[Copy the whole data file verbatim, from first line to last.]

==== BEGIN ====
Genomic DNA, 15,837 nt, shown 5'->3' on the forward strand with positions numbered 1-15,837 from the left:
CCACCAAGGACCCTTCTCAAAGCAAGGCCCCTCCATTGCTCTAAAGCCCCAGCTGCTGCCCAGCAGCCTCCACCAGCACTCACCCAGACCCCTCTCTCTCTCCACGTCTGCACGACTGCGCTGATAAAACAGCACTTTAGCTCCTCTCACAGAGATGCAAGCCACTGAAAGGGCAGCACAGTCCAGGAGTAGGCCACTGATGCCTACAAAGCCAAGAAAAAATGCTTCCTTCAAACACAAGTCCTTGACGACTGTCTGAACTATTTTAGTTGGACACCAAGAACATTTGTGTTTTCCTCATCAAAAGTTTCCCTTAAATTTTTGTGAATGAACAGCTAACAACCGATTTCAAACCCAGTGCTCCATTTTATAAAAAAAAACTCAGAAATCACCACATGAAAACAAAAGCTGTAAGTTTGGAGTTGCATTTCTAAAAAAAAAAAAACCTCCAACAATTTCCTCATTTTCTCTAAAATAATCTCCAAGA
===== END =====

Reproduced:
Genomic DNA, 15,837 nt, shown 5'->3' on the forward strand with positions numbered 1-15,837 from the left:
CCACCAAGGACCCTTCTCAAAGCAAGGCCCCTCCATTGCTCTAAAGCCCCAGCTGCTGCCCAGCAGCCTCCACCAGCACTCACCCAGACCCCTCTCTCTCTCCACGTCTGCACGACTGCGCTGATAAAACAGCACTTTAGCTCCTCTCACAGAGATGCAAGCCACTGAAAGGGCAGCACAGTCCAGGAGTAGGCCACTGATGCCTACAAAGCCAAGAAAAAATGCTTCCTTCAAACACAAGTCCTTGACGACTGTCTGAACTATTTTAGTTGGACACCAAGAACATTTGTGTTTTCCTCATCAAAAGTTTCCCTTAAATTTTTGTGAATGAACAGCTAACAACCGATTTCAAACCCAGTGCTCCATTTTATAAAAAAAAACTCAGAAATCACCACATGAAAACAAAAGCTGTAAGTTTGGAGTTGCATTTCTAAAAAAAAAAAAACCTCCAACAATTTCCTCATTTTCTCTAAAATAATCTCCAAGA